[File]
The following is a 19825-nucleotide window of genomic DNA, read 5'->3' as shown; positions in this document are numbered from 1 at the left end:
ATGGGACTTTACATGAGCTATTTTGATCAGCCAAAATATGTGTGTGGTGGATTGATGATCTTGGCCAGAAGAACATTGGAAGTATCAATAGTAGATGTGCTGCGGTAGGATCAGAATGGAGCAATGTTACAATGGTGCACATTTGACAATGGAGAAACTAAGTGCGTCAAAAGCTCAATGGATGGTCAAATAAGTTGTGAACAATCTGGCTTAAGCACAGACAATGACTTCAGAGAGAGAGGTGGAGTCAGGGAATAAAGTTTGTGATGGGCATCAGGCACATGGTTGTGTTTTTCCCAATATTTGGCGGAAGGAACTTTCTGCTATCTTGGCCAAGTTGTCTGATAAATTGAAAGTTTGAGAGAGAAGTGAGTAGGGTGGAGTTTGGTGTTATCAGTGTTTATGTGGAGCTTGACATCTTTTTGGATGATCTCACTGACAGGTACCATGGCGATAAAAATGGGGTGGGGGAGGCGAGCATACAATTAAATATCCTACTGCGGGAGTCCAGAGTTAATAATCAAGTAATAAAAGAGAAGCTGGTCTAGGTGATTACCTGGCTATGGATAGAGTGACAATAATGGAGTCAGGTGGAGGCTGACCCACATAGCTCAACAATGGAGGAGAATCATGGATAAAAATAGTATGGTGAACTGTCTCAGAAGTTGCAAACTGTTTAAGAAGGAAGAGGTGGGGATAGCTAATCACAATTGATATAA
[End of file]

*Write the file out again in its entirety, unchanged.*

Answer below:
The following is a 19825-nucleotide window of genomic DNA, read 5'->3' as shown; positions in this document are numbered from 1 at the left end:
ATGGGACTTTACATGAGCTATTTTGATCAGCCAAAATATGTGTGTGGTGGATTGATGATCTTGGCCAGAAGAACATTGGAAGTATCAATAGTAGATGTGCTGCGGTAGGATCAGAATGGAGCAATGTTACAATGGTGCACATTTGACAATGGAGAAACTAAGTGCGTCAAAAGCTCAATGGATGGTCAAATAAGTTGTGAACAATCTGGCTTAAGCACAGACAATGACTTCAGAGAGAGAGGTGGAGTCAGGGAATAAAGTTTGTGATGGGCATCAGGCACATGGTTGTGTTTTTCCCAATATTTGGCGGAAGGAACTTTCTGCTATCTTGGCCAAGTTGTCTGATAAATTGAAAGTTTGAGAGAGAAGTGAGTAGGGTGGAGTTTGGTGTTATCAGTGTTTATGTGGAGCTTGACATCTTTTTGGATGATCTCACTGACAGGTACCATGGCGATAAAAATGGGGTGGGGGAGGCGAGCATACAATTAAATATCCTACTGCGGGAGTCCAGAGTTAATAATCAAGTAATAAAAGAGAAGCTGGTCTAGGTGATTACCTGGCTATGGATAGAGTGACAATAATGGAGTCAGGTGGAGGCTGACCCACATAGCTCAACAATGGAGGAGAATCATGGATAAAAATAGTATGGTGAACTGTCTCAGAAGTTGCAAACTGTTTAAGAAGGAAGAGGTGGGGATAGCTAATCACAATTGATATAA